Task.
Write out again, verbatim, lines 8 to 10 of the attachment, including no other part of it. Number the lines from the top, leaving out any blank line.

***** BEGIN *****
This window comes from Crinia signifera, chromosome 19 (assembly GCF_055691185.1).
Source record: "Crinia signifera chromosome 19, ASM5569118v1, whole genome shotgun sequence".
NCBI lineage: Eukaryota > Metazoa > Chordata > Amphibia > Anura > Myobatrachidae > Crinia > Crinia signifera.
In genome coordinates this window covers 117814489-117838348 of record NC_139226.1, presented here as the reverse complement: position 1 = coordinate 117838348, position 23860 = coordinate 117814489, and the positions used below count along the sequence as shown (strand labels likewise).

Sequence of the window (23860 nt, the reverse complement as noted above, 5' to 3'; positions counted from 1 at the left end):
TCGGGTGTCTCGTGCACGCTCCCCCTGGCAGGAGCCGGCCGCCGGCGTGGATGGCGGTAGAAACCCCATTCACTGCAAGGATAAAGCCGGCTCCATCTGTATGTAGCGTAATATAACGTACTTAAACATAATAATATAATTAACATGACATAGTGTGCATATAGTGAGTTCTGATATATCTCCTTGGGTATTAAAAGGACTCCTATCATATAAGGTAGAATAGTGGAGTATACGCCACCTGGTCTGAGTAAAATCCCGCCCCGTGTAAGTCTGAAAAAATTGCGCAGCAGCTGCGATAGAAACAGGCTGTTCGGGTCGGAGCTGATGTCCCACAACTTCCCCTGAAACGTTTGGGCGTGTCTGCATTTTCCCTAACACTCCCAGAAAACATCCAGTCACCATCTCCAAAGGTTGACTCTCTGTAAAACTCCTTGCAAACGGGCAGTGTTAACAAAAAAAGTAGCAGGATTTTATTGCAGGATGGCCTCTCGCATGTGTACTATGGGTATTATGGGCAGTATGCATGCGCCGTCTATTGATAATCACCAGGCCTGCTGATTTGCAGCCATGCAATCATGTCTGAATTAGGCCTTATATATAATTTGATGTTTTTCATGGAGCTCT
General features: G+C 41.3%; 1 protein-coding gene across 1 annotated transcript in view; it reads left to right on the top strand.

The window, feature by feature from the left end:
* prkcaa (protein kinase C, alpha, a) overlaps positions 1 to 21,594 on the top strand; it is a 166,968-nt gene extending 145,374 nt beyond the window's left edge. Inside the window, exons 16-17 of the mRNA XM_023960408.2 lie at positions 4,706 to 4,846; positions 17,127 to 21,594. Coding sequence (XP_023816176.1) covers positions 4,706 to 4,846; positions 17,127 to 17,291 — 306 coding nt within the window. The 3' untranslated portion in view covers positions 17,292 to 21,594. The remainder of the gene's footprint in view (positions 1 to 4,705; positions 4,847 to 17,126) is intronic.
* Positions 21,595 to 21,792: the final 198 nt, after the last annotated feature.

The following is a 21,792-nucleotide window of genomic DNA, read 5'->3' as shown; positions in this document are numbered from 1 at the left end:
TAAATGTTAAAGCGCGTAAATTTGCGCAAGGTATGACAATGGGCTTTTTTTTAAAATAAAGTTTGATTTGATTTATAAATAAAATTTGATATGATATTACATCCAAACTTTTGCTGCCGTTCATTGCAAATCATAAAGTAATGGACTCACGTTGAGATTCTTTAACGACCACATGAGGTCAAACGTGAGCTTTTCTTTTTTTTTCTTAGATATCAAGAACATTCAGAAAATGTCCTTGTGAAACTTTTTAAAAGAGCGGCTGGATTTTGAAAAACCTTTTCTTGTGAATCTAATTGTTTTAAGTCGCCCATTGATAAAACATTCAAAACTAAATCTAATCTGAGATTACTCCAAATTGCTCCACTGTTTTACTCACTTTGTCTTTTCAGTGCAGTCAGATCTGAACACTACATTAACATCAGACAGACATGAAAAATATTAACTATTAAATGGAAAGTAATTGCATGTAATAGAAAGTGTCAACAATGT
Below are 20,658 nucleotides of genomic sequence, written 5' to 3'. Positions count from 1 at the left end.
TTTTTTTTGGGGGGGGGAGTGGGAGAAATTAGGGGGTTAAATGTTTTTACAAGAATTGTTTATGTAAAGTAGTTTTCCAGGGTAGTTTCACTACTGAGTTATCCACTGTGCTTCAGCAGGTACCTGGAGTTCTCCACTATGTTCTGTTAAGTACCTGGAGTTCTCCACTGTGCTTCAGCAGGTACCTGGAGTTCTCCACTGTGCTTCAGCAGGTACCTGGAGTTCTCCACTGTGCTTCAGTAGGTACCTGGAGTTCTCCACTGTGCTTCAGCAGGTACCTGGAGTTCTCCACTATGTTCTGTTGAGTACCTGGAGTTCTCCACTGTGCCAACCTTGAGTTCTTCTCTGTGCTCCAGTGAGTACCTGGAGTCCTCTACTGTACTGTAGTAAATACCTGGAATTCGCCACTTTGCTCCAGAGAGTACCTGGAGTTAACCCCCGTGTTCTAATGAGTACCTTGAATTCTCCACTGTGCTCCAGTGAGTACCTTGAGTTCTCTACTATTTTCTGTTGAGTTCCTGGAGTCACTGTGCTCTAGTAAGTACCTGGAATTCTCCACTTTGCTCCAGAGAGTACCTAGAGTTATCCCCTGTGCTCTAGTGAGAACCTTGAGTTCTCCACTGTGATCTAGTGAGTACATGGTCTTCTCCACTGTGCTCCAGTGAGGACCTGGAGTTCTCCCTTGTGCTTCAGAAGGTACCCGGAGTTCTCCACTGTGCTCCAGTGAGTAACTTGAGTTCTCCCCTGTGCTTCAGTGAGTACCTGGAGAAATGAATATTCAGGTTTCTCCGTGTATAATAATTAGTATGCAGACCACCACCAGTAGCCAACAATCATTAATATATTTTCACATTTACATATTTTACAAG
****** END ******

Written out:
The window, feature by feature from the left end:
* prkcaa (protein kinase C, alpha, a) overlaps positions 1 to 21,594 on the top strand; it is a 166,968-nt gene extending 145,374 nt beyond the window's left edge. Inside the window, exons 16-17 of the mRNA XM_023960408.2 lie at positions 4,706 to 4,846; positions 17,127 to 21,594. Coding sequence (XP_023816176.1) covers positions 4,706 to 4,846; positions 17,127 to 17,291 — 306 coding nt within the window. The 3' untranslated portion in view covers positions 17,292 to 21,594. The remainder of the gene's footprint in view (positions 1 to 4,705; positions 4,847 to 17,126) is intronic.
* Positions 21,595 to 21,792: the final 198 nt, after the last annotated feature.